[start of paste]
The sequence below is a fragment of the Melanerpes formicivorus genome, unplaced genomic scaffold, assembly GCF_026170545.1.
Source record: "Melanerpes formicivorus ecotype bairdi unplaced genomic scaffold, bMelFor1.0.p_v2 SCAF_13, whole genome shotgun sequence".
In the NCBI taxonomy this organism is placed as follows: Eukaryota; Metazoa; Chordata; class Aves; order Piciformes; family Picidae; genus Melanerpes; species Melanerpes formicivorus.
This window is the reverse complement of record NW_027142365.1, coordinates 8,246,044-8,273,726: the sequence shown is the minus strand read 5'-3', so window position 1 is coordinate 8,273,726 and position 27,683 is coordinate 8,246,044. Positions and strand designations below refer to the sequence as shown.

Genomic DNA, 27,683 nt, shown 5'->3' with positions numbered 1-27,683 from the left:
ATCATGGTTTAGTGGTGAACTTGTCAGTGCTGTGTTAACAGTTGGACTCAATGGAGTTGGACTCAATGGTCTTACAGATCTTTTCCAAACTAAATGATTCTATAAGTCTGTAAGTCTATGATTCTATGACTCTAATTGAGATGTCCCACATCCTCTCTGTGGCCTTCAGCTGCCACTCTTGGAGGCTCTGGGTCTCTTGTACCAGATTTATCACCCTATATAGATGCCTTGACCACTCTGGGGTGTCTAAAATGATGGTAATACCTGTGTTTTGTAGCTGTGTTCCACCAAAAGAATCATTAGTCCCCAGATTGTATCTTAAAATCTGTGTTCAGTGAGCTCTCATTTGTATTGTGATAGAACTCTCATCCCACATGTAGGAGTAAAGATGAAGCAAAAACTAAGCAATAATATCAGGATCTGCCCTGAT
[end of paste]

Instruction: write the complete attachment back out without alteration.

The sequence below is a fragment of the Melanerpes formicivorus genome, unplaced genomic scaffold, assembly GCF_026170545.1.
Source record: "Melanerpes formicivorus ecotype bairdi unplaced genomic scaffold, bMelFor1.0.p_v2 SCAF_13, whole genome shotgun sequence".
In the NCBI taxonomy this organism is placed as follows: Eukaryota; Metazoa; Chordata; class Aves; order Piciformes; family Picidae; genus Melanerpes; species Melanerpes formicivorus.
This window is the reverse complement of record NW_027142365.1, coordinates 8,246,044-8,273,726: the sequence shown is the minus strand read 5'-3', so window position 1 is coordinate 8,273,726 and position 27,683 is coordinate 8,246,044. Positions and strand designations below refer to the sequence as shown.

Genomic DNA, 27,683 nt, shown 5'->3' with positions numbered 1-27,683 from the left:
ATCATGGTTTAGTGGTGAACTTGTCAGTGCTGTGTTAACAGTTGGACTCAATGGAGTTGGACTCAATGGTCTTACAGATCTTTTCCAAACTAAATGATTCTATAAGTCTGTAAGTCTATGATTCTATGACTCTAATTGAGATGTCCCACATCCTCTCTGTGGCCTTCAGCTGCCACTCTTGGAGGCTCTGGGTCTCTTGTACCAGATTTATCACCCTATATAGATGCCTTGACCACTCTGGGGTGTCTAAAATGATGGTAATACCTGTGTTTTGTAGCTGTGTTCCACCAAAAGAATCATTAGTCCCCAGATTGTATCTTAAAATCTGTGTTCAGTGAGCTCTCATTTGTATTGTGATAGAACTCTCATCCCACATGTAGGAGTAAAGATGAAGCAAAAACTAAGCAATAATATCAGGATCTGCCCTGAT